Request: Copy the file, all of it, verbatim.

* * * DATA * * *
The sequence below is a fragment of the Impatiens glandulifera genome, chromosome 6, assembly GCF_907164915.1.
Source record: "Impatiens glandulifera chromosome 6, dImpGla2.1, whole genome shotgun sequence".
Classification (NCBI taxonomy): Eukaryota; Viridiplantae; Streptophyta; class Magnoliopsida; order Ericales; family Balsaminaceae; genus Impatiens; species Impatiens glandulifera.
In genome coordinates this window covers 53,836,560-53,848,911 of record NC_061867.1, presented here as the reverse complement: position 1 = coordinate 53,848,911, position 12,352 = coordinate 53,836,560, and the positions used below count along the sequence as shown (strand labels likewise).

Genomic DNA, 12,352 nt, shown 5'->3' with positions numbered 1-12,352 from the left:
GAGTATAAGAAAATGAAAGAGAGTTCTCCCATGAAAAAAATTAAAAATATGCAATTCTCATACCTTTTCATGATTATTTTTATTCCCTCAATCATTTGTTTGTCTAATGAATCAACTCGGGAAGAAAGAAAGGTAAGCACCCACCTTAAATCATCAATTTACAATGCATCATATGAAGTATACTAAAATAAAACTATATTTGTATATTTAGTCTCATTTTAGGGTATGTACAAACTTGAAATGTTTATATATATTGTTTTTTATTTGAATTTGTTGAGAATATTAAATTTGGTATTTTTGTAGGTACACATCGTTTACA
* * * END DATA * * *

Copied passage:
The sequence below is a fragment of the Impatiens glandulifera genome, chromosome 6, assembly GCF_907164915.1.
Source record: "Impatiens glandulifera chromosome 6, dImpGla2.1, whole genome shotgun sequence".
Classification (NCBI taxonomy): Eukaryota; Viridiplantae; Streptophyta; class Magnoliopsida; order Ericales; family Balsaminaceae; genus Impatiens; species Impatiens glandulifera.
In genome coordinates this window covers 53,836,560-53,848,911 of record NC_061867.1, presented here as the reverse complement: position 1 = coordinate 53,848,911, position 12,352 = coordinate 53,836,560, and the positions used below count along the sequence as shown (strand labels likewise).

Genomic DNA, 12,352 nt, shown 5'->3' with positions numbered 1-12,352 from the left:
GAGTATAAGAAAATGAAAGAGAGTTCTCCCATGAAAAAAATTAAAAATATGCAATTCTCATACCTTTTCATGATTATTTTTATTCCCTCAATCATTTGTTTGTCTAATGAATCAACTCGGGAAGAAAGAAAGGTAAGCACCCACCTTAAATCATCAATTTACAATGCATCATATGAAGTATACTAAAATAAAACTATATTTGTATATTTAGTCTCATTTTAGGGTATGTACAAACTTGAAATGTTTATATATATTGTTTTTTATTTGAATTTGTTGAGAATATTAAATTTGGTATTTTTGTAGGTACACATCGTTTACA